Ethan Hawke Archives mobile version
June 18, 2018   Jules   'Blaze', Press / Article Be first to comment

Hollywood star Ethan Hawke says he wanted to make a film about someone “nobody’s heard of” when he wrote and directed Blaze — a biopic on the life of musician Blaze Foley. “The subtext of it is you’re celebrating regular life — that’s a beautiful thing — and a lot of what makes biopics TV movies is they are constantly tipping their hat to the trope of the famous person,” Hawke said. “So what I try to do is take this beautiful poet-singer-songwriter, Blaze Foley, who never made it and make a meaningful work of art for you … about his life.”

June 18, 2018   Jules   'First Reformed' Be first to comment

The title of First Reformed, Paul Schrader’s best film in a very long time, refers to an old abolitionist church in upstate New York, a metaphor for Christianity’s neglected values. The First Reformed has no congregation to speak of, only visitors and tourists, and its care has fallen into the hands of a lost soul, the gentle, hollow-cheeked Rev. Toller (Ethan Hawke, in one of his most moving performances). He is God’s clinically depressed man—a former military chaplain, an alcoholic haunted by his son’s death in the Iraq War, privately humiliated by the example of Christ and the stern Dutch ministers who once hid runaway slaves under the floorboards of this small clapboard church. Read More here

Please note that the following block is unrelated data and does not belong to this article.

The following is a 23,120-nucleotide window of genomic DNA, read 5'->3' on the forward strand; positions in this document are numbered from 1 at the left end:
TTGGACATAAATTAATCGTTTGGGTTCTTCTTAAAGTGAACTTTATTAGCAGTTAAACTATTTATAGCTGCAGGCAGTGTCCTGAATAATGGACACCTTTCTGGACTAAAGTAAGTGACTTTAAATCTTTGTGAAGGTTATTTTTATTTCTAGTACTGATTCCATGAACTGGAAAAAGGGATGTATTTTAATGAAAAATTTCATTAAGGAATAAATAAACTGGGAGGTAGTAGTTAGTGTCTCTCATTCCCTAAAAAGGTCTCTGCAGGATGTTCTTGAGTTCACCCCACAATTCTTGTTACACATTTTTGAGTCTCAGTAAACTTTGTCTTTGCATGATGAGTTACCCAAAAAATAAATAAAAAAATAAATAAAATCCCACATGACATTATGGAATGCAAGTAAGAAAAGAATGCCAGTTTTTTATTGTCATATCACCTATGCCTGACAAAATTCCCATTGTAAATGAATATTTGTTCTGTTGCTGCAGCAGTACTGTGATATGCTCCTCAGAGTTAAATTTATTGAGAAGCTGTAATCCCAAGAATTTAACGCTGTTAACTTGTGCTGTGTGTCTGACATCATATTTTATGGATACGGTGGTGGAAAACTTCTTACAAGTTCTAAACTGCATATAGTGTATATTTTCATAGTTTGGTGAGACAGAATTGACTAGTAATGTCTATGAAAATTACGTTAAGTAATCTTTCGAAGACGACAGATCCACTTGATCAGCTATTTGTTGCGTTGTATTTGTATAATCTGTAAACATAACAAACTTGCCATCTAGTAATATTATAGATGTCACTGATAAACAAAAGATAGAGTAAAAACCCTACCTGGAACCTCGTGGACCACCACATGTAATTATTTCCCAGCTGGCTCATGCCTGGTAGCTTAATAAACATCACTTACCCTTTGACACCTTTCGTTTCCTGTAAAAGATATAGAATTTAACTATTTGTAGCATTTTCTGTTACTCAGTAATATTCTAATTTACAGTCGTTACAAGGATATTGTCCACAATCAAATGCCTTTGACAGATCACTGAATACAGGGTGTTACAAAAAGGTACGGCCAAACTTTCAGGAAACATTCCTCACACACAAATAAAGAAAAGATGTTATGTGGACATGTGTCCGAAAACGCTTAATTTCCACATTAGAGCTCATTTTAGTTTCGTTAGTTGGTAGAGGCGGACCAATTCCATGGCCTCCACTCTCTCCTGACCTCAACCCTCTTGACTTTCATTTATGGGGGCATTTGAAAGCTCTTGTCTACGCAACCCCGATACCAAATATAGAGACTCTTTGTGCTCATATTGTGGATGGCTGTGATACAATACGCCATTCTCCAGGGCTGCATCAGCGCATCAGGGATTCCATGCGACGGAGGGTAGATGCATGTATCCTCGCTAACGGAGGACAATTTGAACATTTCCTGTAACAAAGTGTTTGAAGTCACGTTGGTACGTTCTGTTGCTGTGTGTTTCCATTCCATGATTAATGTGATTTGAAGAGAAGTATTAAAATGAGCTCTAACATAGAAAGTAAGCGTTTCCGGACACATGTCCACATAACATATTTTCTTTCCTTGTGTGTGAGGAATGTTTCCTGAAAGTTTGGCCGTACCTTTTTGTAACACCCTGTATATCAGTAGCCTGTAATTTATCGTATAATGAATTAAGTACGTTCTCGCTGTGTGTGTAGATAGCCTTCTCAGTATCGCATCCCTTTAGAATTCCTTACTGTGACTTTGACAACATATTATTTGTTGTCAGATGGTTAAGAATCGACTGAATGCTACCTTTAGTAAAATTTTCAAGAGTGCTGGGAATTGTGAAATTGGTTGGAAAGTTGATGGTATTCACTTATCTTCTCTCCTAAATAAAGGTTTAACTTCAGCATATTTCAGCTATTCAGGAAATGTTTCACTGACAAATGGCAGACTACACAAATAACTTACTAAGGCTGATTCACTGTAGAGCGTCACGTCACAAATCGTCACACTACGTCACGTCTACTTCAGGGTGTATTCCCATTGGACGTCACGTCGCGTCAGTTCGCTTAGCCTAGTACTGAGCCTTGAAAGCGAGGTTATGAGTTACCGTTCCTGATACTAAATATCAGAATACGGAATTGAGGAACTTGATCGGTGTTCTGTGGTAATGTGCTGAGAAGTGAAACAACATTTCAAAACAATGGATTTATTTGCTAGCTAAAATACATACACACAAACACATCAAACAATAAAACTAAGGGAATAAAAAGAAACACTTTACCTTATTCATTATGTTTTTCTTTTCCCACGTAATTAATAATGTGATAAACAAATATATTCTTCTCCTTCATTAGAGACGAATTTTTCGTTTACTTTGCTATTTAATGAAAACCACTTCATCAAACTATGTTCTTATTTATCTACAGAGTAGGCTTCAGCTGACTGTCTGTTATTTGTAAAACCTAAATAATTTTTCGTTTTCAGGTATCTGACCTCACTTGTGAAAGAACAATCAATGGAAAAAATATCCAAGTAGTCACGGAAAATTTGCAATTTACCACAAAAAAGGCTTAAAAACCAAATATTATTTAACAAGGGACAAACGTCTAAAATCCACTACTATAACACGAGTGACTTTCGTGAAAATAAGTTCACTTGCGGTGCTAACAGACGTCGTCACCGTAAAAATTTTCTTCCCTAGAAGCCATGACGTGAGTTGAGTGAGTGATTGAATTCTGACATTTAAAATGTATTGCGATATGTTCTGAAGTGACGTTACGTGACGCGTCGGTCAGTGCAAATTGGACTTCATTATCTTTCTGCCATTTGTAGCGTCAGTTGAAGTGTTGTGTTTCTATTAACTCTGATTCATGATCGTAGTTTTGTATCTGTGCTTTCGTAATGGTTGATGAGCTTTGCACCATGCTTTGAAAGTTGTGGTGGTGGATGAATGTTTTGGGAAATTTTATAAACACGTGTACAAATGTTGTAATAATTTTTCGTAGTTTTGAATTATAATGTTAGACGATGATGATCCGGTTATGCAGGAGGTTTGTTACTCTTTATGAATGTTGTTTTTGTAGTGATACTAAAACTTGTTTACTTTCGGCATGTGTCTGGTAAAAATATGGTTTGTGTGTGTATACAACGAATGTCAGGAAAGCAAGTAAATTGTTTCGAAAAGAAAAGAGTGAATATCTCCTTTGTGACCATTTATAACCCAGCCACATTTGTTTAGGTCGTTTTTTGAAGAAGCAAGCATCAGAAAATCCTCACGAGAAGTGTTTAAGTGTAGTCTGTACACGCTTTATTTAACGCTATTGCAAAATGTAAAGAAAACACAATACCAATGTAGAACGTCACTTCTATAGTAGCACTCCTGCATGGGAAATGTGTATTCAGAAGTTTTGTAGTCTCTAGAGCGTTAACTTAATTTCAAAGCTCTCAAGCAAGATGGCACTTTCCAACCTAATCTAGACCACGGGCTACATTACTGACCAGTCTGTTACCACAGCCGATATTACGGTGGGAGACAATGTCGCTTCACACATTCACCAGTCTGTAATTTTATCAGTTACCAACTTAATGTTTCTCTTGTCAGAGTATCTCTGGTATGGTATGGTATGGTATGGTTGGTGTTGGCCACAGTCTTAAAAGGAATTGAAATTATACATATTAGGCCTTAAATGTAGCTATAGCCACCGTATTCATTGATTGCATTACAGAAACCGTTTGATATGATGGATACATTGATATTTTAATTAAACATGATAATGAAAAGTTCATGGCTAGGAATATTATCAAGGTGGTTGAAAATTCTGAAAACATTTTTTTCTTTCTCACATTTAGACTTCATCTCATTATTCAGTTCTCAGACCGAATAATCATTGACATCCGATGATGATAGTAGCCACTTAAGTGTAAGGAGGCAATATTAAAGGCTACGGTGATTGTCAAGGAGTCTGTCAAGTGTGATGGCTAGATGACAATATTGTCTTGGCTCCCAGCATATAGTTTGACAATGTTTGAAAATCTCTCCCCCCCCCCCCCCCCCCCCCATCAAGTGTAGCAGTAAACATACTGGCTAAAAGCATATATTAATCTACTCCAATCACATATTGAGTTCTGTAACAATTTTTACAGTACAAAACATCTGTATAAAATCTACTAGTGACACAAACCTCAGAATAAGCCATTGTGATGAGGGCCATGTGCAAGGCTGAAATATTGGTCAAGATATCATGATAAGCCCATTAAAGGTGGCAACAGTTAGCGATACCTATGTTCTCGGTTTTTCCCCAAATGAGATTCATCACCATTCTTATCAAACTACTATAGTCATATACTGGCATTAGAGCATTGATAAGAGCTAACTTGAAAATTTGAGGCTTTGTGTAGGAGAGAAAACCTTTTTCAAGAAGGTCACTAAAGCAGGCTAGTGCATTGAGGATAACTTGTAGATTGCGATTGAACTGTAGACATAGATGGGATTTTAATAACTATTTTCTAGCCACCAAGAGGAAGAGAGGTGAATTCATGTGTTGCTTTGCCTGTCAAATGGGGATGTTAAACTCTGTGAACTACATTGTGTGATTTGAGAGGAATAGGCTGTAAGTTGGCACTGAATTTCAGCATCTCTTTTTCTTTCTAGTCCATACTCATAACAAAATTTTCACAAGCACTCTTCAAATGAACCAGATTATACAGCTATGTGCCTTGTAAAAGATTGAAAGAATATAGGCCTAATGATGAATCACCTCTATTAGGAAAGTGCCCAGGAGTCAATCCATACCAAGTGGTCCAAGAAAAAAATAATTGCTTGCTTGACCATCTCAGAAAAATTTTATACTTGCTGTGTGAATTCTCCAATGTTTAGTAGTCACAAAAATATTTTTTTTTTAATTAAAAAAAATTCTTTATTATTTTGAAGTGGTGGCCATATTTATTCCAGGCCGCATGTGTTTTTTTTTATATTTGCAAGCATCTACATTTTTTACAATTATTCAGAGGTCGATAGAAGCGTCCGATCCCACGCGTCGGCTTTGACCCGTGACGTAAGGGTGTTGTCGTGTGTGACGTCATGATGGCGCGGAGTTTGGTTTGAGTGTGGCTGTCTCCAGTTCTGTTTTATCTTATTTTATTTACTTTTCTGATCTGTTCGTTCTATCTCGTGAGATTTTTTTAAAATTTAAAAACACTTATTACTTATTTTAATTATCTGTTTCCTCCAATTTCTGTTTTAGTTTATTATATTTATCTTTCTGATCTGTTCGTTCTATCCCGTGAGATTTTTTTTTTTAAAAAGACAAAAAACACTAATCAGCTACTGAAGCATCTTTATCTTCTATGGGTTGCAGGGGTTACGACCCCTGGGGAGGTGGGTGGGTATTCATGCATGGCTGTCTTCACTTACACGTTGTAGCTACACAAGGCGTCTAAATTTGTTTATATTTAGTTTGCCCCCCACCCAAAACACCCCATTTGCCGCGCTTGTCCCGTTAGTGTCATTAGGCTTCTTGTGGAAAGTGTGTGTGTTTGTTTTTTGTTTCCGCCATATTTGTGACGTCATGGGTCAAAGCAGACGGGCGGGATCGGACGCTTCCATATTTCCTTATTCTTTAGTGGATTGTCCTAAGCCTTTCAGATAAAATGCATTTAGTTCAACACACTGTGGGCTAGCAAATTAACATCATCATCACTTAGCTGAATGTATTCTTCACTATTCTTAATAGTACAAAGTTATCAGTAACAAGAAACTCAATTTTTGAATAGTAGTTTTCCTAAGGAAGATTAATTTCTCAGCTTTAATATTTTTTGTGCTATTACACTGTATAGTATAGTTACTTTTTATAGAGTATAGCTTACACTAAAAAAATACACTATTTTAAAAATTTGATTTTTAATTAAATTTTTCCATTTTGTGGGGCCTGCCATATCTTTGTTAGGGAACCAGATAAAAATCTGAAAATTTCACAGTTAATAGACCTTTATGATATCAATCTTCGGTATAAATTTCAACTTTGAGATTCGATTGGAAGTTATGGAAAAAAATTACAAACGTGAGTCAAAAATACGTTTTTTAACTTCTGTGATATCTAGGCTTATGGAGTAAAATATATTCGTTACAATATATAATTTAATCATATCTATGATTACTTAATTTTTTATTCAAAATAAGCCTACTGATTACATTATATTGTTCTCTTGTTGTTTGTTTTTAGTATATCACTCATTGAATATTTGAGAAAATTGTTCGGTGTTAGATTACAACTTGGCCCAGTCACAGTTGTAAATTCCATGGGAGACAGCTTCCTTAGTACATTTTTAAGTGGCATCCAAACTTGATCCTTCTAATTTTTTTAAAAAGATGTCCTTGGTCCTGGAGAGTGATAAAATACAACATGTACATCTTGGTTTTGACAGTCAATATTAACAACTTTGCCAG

Actor and filmmaker Ethan Hawke boasts a long and storied career in television, film and theater. This year, Hawke has once again stepped onto the big screen for not just one, but three movies: a romantic comedy called “Juliet, Naked”; a music biography called “Blaze”; and the drama, “First Reformed.” “First Reformed,” directed by Paul Schrader, stars Hawke as a former military chaplain. Read More here

June 18, 2018   Jules   'First Reformed' Be first to comment

In a summer movie season dominated by superhero and sci-fi extravaganzas, First Reformed is that rare release — an austere and complex tale about a pious man’s mounting crisis of faith. It’s also, more crucially still, on the shortlist of the year’s best films, a challenging masterwork about anguish and salvation from one of the medium’s most celebrated artists: Paul Schrader, famed for penning Taxi Driver and The Last Temptation of Christ, and for writing and directing (among others) Hardcore, American Gigolo, Cat People, Mishima: A Life in Four Chapters, Affliction, and Auto Focus. Formally rigorous and deeply felt, it’s an exceptional Ethan Hawke-headlined drama that plays like both a tribute to the movies that have long inspired him (by Robert Bresson, Yasujiro Ozu, Andrei Tarkovsky, Ingmar Bergman, and modern Ida auteur Pawel Pawlikowski) and a companion piece to his own oeuvre — something that, Schrader readily admits, is intentional. Read More here